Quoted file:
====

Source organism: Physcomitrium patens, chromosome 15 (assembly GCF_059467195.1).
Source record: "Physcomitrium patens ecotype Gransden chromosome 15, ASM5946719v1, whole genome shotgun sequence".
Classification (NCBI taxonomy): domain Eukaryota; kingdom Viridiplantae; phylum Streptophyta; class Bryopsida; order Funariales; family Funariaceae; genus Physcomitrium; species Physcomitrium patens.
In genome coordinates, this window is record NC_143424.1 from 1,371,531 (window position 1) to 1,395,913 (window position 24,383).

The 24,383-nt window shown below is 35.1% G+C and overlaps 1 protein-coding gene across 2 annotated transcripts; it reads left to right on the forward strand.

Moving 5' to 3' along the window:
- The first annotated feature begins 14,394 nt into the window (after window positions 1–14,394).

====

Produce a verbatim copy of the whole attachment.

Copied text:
Source organism: Physcomitrium patens, chromosome 15 (assembly GCF_059467195.1).
Source record: "Physcomitrium patens ecotype Gransden chromosome 15, ASM5946719v1, whole genome shotgun sequence".
Classification (NCBI taxonomy): domain Eukaryota; kingdom Viridiplantae; phylum Streptophyta; class Bryopsida; order Funariales; family Funariaceae; genus Physcomitrium; species Physcomitrium patens.
In genome coordinates, this window is record NC_143424.1 from 1,371,531 (window position 1) to 1,395,913 (window position 24,383).

The 24,383-nt window shown below is 35.1% G+C and overlaps 1 protein-coding gene across 2 annotated transcripts; it reads left to right on the forward strand.

Moving 5' to 3' along the window:
- The first annotated feature begins 14,394 nt into the window (after window positions 1–14,394).